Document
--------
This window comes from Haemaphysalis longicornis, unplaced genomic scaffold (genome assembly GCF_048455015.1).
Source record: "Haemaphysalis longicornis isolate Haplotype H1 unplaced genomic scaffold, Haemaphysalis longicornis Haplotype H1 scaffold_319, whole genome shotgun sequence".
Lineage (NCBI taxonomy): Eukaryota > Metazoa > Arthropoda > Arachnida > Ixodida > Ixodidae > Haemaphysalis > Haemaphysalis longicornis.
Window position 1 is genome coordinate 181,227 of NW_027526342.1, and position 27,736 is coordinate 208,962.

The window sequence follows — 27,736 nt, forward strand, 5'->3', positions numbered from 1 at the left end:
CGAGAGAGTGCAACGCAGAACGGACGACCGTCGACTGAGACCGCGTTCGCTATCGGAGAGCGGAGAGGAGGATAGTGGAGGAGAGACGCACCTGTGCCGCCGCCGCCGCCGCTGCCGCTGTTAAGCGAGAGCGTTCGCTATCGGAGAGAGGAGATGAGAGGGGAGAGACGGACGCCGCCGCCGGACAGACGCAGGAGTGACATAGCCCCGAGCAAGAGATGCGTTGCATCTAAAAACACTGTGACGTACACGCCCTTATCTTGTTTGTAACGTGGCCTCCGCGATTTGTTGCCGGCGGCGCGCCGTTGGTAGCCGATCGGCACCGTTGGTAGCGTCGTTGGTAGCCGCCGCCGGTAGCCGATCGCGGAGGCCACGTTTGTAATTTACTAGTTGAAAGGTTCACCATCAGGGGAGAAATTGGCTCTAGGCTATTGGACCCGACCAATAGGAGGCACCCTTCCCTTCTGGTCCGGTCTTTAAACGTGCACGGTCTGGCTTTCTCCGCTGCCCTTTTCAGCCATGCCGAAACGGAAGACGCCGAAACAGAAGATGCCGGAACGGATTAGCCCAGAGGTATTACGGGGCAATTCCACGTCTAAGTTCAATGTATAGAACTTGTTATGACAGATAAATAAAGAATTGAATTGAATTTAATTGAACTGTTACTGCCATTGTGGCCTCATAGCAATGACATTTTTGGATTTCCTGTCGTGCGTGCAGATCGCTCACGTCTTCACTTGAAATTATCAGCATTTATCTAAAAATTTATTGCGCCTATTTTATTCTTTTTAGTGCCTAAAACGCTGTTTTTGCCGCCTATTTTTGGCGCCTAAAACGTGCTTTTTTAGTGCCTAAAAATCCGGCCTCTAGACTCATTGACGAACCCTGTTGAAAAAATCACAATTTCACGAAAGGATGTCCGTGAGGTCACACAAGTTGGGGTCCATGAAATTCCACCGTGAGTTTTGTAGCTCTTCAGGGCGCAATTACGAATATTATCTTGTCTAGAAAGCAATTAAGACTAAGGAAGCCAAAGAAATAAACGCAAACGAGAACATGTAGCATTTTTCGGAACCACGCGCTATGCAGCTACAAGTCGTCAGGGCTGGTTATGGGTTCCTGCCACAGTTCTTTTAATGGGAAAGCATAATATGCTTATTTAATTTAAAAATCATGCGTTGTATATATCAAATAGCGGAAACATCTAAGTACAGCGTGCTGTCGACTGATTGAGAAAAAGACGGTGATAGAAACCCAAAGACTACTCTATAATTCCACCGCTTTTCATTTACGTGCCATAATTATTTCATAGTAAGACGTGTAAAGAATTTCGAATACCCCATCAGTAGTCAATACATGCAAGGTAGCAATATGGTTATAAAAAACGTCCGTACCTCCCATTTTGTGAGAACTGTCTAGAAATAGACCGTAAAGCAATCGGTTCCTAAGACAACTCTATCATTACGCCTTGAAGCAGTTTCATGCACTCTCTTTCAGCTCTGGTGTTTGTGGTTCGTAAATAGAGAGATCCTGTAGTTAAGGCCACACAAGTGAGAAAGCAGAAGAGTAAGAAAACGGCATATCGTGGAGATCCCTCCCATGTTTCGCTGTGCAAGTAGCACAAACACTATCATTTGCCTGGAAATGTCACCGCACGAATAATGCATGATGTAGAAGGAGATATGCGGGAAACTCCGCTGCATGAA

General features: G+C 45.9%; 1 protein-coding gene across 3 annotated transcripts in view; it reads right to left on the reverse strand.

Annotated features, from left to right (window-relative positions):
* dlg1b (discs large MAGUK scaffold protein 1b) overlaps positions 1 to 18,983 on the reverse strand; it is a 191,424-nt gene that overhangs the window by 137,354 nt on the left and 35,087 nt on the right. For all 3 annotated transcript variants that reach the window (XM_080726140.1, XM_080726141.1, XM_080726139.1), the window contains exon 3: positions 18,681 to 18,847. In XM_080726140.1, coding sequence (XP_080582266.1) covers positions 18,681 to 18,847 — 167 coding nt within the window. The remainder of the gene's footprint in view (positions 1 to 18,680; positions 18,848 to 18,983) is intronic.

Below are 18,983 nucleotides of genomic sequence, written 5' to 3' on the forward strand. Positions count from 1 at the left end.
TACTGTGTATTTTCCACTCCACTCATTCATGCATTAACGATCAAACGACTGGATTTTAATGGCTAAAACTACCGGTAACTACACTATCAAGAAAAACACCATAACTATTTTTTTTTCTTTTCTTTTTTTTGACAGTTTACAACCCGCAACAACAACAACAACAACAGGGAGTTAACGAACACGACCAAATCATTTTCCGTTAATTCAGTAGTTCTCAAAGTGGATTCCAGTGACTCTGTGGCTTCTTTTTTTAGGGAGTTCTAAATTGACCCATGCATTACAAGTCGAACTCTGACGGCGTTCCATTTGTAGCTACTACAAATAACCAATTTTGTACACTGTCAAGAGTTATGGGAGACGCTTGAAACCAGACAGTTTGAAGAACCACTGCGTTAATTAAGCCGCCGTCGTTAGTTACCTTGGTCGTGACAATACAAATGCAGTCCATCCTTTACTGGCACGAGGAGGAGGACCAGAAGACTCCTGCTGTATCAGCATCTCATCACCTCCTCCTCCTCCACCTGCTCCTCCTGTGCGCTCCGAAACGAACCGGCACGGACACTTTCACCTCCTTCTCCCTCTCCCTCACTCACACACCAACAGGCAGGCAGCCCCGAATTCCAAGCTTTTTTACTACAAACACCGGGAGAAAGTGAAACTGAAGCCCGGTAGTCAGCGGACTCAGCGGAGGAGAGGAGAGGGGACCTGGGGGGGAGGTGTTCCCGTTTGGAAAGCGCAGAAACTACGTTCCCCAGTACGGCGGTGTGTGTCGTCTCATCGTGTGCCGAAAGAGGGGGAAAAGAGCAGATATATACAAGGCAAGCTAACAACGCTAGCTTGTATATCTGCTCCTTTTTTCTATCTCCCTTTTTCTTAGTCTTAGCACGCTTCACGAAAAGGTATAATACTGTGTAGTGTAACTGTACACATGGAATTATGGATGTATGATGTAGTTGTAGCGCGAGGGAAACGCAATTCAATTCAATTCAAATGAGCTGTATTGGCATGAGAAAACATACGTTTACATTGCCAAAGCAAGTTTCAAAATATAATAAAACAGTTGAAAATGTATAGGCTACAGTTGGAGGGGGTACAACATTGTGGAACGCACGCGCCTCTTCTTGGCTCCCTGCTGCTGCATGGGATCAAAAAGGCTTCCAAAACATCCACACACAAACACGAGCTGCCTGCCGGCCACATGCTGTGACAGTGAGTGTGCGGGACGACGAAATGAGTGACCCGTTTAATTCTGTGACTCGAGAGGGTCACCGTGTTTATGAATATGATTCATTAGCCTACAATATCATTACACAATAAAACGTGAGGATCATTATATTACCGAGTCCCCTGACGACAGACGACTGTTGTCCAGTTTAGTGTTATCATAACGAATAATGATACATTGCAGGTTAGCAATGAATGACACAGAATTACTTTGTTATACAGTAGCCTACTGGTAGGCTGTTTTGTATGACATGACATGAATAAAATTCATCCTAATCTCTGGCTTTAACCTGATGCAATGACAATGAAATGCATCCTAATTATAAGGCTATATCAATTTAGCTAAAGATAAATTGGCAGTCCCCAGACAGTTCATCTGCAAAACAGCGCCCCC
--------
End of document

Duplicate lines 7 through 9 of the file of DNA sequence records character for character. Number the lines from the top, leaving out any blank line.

General features: G+C 45.9%; 1 protein-coding gene across 3 annotated transcripts in view; it reads right to left on the reverse strand.

Annotated features, from left to right (window-relative positions):
* dlg1b (discs large MAGUK scaffold protein 1b) overlaps positions 1 to 18,983 on the reverse strand; it is a 191,424-nt gene that overhangs the window by 137,354 nt on the left and 35,087 nt on the right. For all 3 annotated transcript variants that reach the window (XM_080726140.1, XM_080726141.1, XM_080726139.1), the window contains exon 3: positions 18,681 to 18,847. In XM_080726140.1, coding sequence (XP_080582266.1) covers positions 18,681 to 18,847 — 167 coding nt within the window. The remainder of the gene's footprint in view (positions 1 to 18,680; positions 18,848 to 18,983) is intronic.